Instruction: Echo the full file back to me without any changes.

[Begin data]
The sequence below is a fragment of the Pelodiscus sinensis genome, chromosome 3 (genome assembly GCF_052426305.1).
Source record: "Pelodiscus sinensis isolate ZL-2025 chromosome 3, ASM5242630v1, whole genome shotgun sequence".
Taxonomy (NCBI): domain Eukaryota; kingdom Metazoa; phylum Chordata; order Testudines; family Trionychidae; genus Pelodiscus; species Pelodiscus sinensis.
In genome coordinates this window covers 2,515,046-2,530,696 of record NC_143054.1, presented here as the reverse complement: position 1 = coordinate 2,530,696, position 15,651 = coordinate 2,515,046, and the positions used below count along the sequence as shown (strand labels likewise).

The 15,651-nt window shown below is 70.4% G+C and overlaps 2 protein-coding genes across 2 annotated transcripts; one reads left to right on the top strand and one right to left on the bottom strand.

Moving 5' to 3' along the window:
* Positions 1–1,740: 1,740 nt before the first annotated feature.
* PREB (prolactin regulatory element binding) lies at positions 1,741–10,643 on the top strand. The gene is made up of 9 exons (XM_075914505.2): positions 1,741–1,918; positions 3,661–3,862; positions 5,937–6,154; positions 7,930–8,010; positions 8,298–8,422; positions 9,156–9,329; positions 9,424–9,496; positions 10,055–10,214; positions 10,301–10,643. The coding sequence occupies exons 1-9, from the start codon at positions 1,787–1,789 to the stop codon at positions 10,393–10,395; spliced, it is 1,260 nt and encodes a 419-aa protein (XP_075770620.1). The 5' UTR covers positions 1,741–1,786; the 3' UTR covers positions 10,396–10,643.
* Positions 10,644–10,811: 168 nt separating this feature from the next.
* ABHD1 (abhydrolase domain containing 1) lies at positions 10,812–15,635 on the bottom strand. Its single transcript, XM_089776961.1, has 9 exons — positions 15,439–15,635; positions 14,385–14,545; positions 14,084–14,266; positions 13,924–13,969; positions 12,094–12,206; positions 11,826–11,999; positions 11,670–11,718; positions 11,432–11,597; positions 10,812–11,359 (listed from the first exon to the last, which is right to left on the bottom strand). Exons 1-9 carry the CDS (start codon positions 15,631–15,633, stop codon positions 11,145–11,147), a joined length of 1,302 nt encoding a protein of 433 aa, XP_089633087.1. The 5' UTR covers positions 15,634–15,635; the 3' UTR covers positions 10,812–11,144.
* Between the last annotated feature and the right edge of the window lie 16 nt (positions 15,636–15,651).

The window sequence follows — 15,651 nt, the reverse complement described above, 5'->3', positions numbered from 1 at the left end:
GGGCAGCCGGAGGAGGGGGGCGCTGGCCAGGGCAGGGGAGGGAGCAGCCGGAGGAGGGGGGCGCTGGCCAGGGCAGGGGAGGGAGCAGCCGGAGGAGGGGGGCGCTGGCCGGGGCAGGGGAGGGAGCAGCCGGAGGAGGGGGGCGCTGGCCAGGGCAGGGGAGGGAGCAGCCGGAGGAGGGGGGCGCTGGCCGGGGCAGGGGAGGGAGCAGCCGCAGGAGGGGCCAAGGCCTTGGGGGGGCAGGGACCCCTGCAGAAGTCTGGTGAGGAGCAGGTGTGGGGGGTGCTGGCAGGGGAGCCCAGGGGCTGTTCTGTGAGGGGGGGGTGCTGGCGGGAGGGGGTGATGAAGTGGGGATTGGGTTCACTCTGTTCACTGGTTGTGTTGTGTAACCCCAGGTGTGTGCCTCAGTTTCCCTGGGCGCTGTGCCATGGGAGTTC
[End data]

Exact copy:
The sequence below is a fragment of the Pelodiscus sinensis genome, chromosome 3 (genome assembly GCF_052426305.1).
Source record: "Pelodiscus sinensis isolate ZL-2025 chromosome 3, ASM5242630v1, whole genome shotgun sequence".
Taxonomy (NCBI): domain Eukaryota; kingdom Metazoa; phylum Chordata; order Testudines; family Trionychidae; genus Pelodiscus; species Pelodiscus sinensis.
In genome coordinates this window covers 2,515,046-2,530,696 of record NC_143054.1, presented here as the reverse complement: position 1 = coordinate 2,530,696, position 15,651 = coordinate 2,515,046, and the positions used below count along the sequence as shown (strand labels likewise).

The 15,651-nt window shown below is 70.4% G+C and overlaps 2 protein-coding genes across 2 annotated transcripts; one reads left to right on the top strand and one right to left on the bottom strand.

Moving 5' to 3' along the window:
* Positions 1–1,740: 1,740 nt before the first annotated feature.
* PREB (prolactin regulatory element binding) lies at positions 1,741–10,643 on the top strand. The gene is made up of 9 exons (XM_075914505.2): positions 1,741–1,918; positions 3,661–3,862; positions 5,937–6,154; positions 7,930–8,010; positions 8,298–8,422; positions 9,156–9,329; positions 9,424–9,496; positions 10,055–10,214; positions 10,301–10,643. The coding sequence occupies exons 1-9, from the start codon at positions 1,787–1,789 to the stop codon at positions 10,393–10,395; spliced, it is 1,260 nt and encodes a 419-aa protein (XP_075770620.1). The 5' UTR covers positions 1,741–1,786; the 3' UTR covers positions 10,396–10,643.
* Positions 10,644–10,811: 168 nt separating this feature from the next.
* ABHD1 (abhydrolase domain containing 1) lies at positions 10,812–15,635 on the bottom strand. Its single transcript, XM_089776961.1, has 9 exons — positions 15,439–15,635; positions 14,385–14,545; positions 14,084–14,266; positions 13,924–13,969; positions 12,094–12,206; positions 11,826–11,999; positions 11,670–11,718; positions 11,432–11,597; positions 10,812–11,359 (listed from the first exon to the last, which is right to left on the bottom strand). Exons 1-9 carry the CDS (start codon positions 15,631–15,633, stop codon positions 11,145–11,147), a joined length of 1,302 nt encoding a protein of 433 aa, XP_089633087.1. The 5' UTR covers positions 15,634–15,635; the 3' UTR covers positions 10,812–11,144.
* Between the last annotated feature and the right edge of the window lie 16 nt (positions 15,636–15,651).

The window sequence follows — 15,651 nt, the reverse complement described above, 5'->3', positions numbered from 1 at the left end:
GGGCAGCCGGAGGAGGGGGGCGCTGGCCAGGGCAGGGGAGGGAGCAGCCGGAGGAGGGGGGCGCTGGCCAGGGCAGGGGAGGGAGCAGCCGGAGGAGGGGGGCGCTGGCCGGGGCAGGGGAGGGAGCAGCCGGAGGAGGGGGGCGCTGGCCAGGGCAGGGGAGGGAGCAGCCGGAGGAGGGGGGCGCTGGCCGGGGCAGGGGAGGGAGCAGCCGCAGGAGGGGCCAAGGCCTTGGGGGGGCAGGGACCCCTGCAGAAGTCTGGTGAGGAGCAGGTGTGGGGGGTGCTGGCAGGGGAGCCCAGGGGCTGTTCTGTGAGGGGGGGGTGCTGGCGGGAGGGGGTGATGAAGTGGGGATTGGGTTCACTCTGTTCACTGGTTGTGTTGTGTAACCCCAGGTGTGTGCCTCAGTTTCCCTGGGCGCTGTGCCATGGGAGTTC